Vertical Combination

A company would like to takeover another company or seek its merger with that company to expand espousing backward integration to assimilate the sources of supply and forward integration towards market outlets. The acquiring company through merger of another unit attempts on reduction of inventories of raw material and finished goods, implements it production plans as per objectives and economises on working capital investments. In other words, in vertical combinations, the merging undertaking would be either a supplier or a buyer using its product as intermediary material for final production. The following main benefits accrue from the vertical combination to the acquirer company i.e. (1) it gains a strong position because of imperfect market of the intermediary products, scarcity of resources and purchased products; (2) has control over product specifications. 2. Horizontal combinations

It is a merger of two competing firms which are at the same stage of industrial process. The acquiring firm belongs to the same industry as the target company. The main purpose of such mergers is to obtain economies of scale in production by eliminating duplication of facilities and operations and broadening the product line, reduction in investment in working capital, elimination of competition concentration in product, reduction of advertising costs, and increase in market segments and exercise of better control on market. 3. Circular Combination

Companies producing distinct products seek amalgamation to share common distribution and research facilities to obtain economies by elimination of cost of duplication and promoting market enlargement. The acquiring company obtain benefits in the form of economies of resource sharing and diversification. 4. Conglomerate Combination

It is amalgamations of two companies engaged in unrelated industries like DCM and Modi Industries. The basic purpose of such amalgamations remains utilisation of financial resources and enlarges debt capacity through re-organising their financial structure so as to service the shareholders by increased leveraging and EPS, lowering average cost of capital and thereby raising present worth of the outstanding shares. Merger enhances the overall stability of the acquirer company and creates balance in the companys total portfolio of diverse products and production processes. 5. Within Stream Mergers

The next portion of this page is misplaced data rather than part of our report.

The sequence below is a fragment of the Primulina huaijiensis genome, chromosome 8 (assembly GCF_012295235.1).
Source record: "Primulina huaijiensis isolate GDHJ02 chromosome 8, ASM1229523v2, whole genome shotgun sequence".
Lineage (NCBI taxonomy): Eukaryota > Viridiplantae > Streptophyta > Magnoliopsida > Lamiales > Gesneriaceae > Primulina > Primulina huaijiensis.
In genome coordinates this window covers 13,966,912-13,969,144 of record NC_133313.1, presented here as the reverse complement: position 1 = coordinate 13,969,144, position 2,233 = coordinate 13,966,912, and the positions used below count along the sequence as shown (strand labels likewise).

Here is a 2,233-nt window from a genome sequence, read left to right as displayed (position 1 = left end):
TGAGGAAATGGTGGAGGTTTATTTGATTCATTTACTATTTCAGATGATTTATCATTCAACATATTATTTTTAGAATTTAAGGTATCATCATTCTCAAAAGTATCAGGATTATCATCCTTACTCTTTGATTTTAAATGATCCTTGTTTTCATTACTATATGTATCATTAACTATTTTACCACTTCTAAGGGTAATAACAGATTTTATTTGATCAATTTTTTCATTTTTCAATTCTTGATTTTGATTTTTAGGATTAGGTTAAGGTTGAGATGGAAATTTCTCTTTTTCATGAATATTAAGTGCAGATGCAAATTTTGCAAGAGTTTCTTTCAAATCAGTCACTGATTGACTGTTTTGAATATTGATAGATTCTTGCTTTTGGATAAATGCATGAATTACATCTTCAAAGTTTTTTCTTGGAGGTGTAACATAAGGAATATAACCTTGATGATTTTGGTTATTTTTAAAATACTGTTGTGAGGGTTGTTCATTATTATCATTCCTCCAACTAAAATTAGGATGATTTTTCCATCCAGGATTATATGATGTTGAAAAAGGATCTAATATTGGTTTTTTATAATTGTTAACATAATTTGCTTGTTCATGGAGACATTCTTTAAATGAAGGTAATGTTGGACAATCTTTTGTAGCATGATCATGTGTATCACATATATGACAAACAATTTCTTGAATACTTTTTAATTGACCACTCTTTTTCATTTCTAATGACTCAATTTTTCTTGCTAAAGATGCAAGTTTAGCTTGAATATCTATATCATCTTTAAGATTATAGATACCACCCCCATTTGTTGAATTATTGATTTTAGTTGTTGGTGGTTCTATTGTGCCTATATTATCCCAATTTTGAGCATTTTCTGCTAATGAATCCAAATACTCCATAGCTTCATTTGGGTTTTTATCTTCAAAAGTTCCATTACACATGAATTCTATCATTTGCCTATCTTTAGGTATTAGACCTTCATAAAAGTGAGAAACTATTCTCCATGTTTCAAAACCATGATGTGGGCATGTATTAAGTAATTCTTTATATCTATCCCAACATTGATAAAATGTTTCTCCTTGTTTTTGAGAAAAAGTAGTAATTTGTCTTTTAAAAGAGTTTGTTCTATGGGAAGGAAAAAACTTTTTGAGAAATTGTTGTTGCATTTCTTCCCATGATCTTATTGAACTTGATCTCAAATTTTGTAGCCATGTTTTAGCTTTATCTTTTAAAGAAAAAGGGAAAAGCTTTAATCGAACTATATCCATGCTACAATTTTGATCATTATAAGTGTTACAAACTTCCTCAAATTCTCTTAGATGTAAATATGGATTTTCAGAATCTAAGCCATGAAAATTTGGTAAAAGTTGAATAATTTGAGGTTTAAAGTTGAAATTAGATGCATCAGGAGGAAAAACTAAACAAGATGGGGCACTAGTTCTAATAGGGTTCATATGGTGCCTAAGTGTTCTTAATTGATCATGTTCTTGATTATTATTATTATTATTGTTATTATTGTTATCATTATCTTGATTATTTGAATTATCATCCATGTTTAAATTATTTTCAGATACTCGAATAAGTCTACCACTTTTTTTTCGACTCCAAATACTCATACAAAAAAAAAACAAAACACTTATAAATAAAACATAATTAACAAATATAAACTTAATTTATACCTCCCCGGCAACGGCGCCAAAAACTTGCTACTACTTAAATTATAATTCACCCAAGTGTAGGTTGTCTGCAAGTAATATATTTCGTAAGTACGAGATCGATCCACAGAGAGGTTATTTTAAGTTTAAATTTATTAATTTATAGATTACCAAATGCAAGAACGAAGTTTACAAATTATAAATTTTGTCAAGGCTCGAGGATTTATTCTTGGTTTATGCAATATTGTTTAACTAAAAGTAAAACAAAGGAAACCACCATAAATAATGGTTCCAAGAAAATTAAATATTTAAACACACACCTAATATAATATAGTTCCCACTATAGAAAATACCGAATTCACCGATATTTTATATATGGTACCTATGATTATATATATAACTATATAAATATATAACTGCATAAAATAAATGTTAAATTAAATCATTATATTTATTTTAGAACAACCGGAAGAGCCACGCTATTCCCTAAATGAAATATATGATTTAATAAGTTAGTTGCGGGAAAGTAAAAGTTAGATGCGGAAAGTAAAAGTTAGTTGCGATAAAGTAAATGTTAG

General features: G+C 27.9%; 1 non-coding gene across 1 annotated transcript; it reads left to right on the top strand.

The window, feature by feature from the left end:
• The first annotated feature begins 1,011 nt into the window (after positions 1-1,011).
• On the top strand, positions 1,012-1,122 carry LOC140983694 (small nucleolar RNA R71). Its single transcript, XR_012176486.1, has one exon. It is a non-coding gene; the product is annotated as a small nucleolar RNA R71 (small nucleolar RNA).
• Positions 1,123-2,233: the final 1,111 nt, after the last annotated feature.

Such mergers take place when subsidiary company merges with parent company or parent company merges with subsidiary company. The former arrangement is called down stream merger whereas the latter is called up stream merger. For example, recently, the ICICI Ltd. a parent company has merged with its subsidiary ICICI Bank signifying down stream merger. Such mergers are very common in the corporate world. Another instance of up stream merger is the merger of Bhadrachalam Paper Board, subsidiary company with the parent ITC Ltd. and likewise. 6. Objectives of takeover or merger

Takeover or merger, in practice, depends upon the motives of the persons behind such move. They adopt according to their convenience the route which leads to attaining their goal of acquiring the controlling interest in the voting rights or the assets in part or in whole of the target company. Generally, the following types of decisions limit their choice for a particular firm in which takeover or merger activity could be organised: (a) (b) (c) Acquisition of shares in the target company; Acquisition of the assets of the target companys undertaking; Acquisition for full or part ownership of the target undertaking;

Acquisition for cash or for shares or other securities of the Offeror Company or combination of cash and variety of securities. (e) Attitude of offeror company towards its own shareholders for availing of the tax relief under the tax-laws for income, capital gains, exemptions in stamp duty, corporations tax, etc.; (f) Possibilities of friendly acquisition and the percentage of shareholding in Target Company available through persons agreeable to merger or takeover; (g) Attitude of the management (board) of the offeror company to have exclusive control of the affairs of the target company on acquisition or share the management of combined company with the direction of the target company; (h) Legal formalities to be compiled with under various corporate laws the provisions of which are attracted in effecting takeover or merger of the two or more companies; (i) Means of finance available with Offeror Company to pay off for the acquisition of shares, loan, stocks or assets of the target company; (j) The types of securities available with target company for acquisition and their possible adjustment in the capital structure of the combined company particularly of the loan stock convertible securities, warrants, options or subscription rights outstanding which require appropriate arrangements to be made by the offeror. (k) Involvement of financial institutions and banks as lenders of long-term finance and stake in the equity capital of the target company, the chances of obtaining their approval and also availing of further finance from them for the combined company. (l) Valuation of shares of Target Company, valuation of shares of combined company; (m) Favourable features in the Memorandum and Articles of Association of the two companies with powers of the Board to go for acquisition for offeror company and to get for sale of undertaking for the offeree company through takeover or merger, etc.; (n) Future plans of the combined company towards its business. Reasons for merger or takeover There is not one single reason for a merger or takeover but a multitude of reasons cause mergers and acquisitions which are precisely discussed below: (1) Synergistic operating economies